ZAHN (voice-over): Most of all, her Italian-born mom, who raised Alicia on her own. They lived in a one-bedroom apartment in the rough-and-tumble neighborhood of Hell's Kitchen in Manhattan.
TERRI AUGELLO, MOTHER OF ALICIA KEYS: It was cozy. Every couple of years, Alicia used to tell me where she wanted to sleep, so we would make her bedroom accordingly. Sometimes, she had the bedroom. Sometimes, I did.
ZAHN: Mom was an actress. And by the time Alicia was in kindergarten, she, too, felt the lure of the limelight.
AUGELLO: They were doing "Cats." And I didn't know until I came to see the show that she was singing "Memories." And she was only 4. It was quite extraordinary.
ZAHN: Mother and daughter shared a passion for music.
KEYS: That was probably our best times for like on Sundays. I would climb up on the little stool and there were these shelves of records. And I would go through it and see Thelonious Monk and Miles Davis and just all kinds of old jazz records.
ZAHN (on camera): You tap into classical music.
ZAHN: Rap, just about anything you hear.
KEYS: Definitely. I feel blessed from where I grew up, because it was a very diverse neighborhood. You could walk down the street and you could hear salsa. You could her merengue. You could hear Biggie Smalls. You could hear Mozart. No one has to be a certain way. You can be yourself. And I love that about New York.
ZAHN (voice-over): And before her 10th birthday, Alicia found the key to her future.
KEYS: A friend of my mother's was moving somewhere else. And she had a piano and she couldn't take it. And she said, if you can move it out of this apartment, you can have it. And then, for my first time, I had this brown upright player piano.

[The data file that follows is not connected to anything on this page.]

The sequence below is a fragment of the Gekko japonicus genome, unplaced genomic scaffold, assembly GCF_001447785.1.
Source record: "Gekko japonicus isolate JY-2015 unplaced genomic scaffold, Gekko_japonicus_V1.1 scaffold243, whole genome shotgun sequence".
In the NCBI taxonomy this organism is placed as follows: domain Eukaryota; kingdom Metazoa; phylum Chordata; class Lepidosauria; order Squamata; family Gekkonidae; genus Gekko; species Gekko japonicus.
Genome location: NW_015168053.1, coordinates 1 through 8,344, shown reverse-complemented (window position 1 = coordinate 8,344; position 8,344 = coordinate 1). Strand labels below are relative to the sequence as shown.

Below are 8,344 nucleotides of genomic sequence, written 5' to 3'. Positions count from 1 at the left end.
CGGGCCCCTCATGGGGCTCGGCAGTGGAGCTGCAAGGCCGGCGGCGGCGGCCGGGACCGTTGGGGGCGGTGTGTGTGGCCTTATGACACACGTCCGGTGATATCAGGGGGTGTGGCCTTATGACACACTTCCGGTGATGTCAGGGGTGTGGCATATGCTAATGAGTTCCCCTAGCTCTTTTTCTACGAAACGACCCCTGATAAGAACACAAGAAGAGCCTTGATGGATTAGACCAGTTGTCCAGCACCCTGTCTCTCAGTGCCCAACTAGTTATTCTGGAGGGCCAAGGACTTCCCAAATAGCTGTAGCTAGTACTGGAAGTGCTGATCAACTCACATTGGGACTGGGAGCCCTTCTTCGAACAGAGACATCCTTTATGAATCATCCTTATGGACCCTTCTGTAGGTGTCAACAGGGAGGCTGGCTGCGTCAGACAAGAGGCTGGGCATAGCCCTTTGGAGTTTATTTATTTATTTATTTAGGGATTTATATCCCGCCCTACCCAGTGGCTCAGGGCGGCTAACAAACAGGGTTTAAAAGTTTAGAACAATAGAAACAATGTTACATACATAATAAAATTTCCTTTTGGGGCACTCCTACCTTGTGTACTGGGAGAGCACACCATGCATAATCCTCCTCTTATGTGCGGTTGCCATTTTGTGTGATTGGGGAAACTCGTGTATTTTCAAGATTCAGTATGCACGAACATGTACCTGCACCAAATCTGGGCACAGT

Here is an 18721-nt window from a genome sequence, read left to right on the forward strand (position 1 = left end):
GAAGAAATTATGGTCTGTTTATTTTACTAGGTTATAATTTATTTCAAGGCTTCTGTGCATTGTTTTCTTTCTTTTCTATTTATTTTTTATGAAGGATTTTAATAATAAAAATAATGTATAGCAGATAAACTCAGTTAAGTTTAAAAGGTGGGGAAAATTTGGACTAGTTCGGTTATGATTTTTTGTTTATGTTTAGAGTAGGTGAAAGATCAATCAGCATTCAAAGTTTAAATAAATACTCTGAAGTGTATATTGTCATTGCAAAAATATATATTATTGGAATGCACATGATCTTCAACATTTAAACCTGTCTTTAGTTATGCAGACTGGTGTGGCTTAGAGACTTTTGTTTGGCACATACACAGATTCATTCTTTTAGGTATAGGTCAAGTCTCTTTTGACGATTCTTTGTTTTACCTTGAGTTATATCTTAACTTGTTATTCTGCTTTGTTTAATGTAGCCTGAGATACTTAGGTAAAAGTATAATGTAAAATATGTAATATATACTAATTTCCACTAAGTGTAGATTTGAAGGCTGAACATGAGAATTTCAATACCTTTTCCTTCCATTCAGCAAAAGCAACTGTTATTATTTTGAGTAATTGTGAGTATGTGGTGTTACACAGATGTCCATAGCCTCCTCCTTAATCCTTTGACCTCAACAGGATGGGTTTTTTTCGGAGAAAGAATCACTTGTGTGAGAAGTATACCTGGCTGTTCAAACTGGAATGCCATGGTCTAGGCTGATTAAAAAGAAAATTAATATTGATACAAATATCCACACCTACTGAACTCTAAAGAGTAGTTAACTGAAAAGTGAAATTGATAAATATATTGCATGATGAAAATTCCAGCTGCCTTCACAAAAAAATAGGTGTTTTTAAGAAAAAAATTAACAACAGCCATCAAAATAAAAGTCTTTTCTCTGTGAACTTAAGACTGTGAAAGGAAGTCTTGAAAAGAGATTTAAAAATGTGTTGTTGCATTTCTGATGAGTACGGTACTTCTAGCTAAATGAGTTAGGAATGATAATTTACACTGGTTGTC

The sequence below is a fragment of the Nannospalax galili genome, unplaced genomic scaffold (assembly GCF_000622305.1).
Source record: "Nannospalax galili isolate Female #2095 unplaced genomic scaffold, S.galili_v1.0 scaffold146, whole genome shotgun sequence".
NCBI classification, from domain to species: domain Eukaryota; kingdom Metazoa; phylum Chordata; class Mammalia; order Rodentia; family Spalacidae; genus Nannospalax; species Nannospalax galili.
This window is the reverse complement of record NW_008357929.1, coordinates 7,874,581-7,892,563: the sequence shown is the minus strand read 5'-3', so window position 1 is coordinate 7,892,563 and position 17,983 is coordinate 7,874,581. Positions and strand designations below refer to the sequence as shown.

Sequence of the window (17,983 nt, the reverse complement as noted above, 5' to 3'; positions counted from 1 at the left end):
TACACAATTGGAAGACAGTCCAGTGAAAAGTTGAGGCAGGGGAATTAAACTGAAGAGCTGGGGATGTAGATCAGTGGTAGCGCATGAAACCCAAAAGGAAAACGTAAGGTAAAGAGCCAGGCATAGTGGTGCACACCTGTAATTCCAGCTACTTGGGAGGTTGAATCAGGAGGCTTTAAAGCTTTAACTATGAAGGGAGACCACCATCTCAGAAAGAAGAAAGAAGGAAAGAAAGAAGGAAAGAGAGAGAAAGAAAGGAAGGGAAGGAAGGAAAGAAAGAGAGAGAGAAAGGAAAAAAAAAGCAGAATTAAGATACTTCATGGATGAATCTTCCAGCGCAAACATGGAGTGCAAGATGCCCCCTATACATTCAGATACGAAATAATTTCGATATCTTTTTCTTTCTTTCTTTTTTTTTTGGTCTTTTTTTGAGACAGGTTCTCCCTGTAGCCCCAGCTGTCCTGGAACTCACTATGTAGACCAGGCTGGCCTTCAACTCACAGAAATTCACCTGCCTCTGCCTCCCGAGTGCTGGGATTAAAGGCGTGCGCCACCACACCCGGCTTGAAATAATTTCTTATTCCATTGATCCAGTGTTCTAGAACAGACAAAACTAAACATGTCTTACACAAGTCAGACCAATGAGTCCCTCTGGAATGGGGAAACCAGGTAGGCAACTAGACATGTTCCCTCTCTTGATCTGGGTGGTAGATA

ERIKA ROSE, CHILDHOOD FRIEND: Something about, it's magnetic. It draws her in. And no matter where we are, if she sees a piano, she goes directly to it. And she will just start playing, no matter what time of night it is.
KEYS: I did have a really great piano teacher. She was really about helping us to discover the things we loved about the piano, as well as of course the discipline that comes with studying. You have to -- there's no way around that.
ZAHN: Music teacher Aziza Miller would shape the young Alicia's trademark sound.
AZIZA MILLER, MUSIC TEACHER: I started a jazz improvisation class, vocal, that met after school. And you know how a lot of children, after school, are you kidding? I want to get out of here. But, again, her ambition and her drive and her love for the music, if you had to meet after school, she's there.
KEYS: Ms. Aziza really showed me the beauty of harmonies. And that was the first experience I had watching an individual really develop a song and make it sound the way they wanted it to and arrange it.
ZAHN: Alicia started performing at a community club in Harlem, where the man who's now her manager spotted her.
JEFF ROBINSON, MANAGER: She sang a song on stage. I'm like, OK, she's got a little twang to her, a little swagger. And then she sat down at the piano and started playing songs that she had written. And this girl's like 13, 14 years old, and she's already singing songs about the state of the world and what have you. And I was like, wow.
ZAHN: Intelligent and mature beyond her years, Alicia Keys was soon in great demand. At just 16, she was offered a scholarship to Columbia University and a $1 million deal by Columbia Records. She accepted both, but soon found out she couldn't cope.
KEYS: Everything was just upside down. It was all turned around. And I tried to make my classes late, so that I could do my homework in the morning and I would be at the studio all night. And it was just a wreck.
AUGELLO: I know she was sitting on the couch one day after class. And I knew that she had -- she had -- she had taken a leave. It broke my heart.
ZAHN: For a while, it seemed leaving college was the wrong move, as Columbia Records tried to make a teen pop star out of her, and she resisted.
KEYS: I was very depressed and very sad, because I felt like I was trying to do all these things. And I had this vision of what I could do and who I could be in my head, but it just wasn't coming into reality.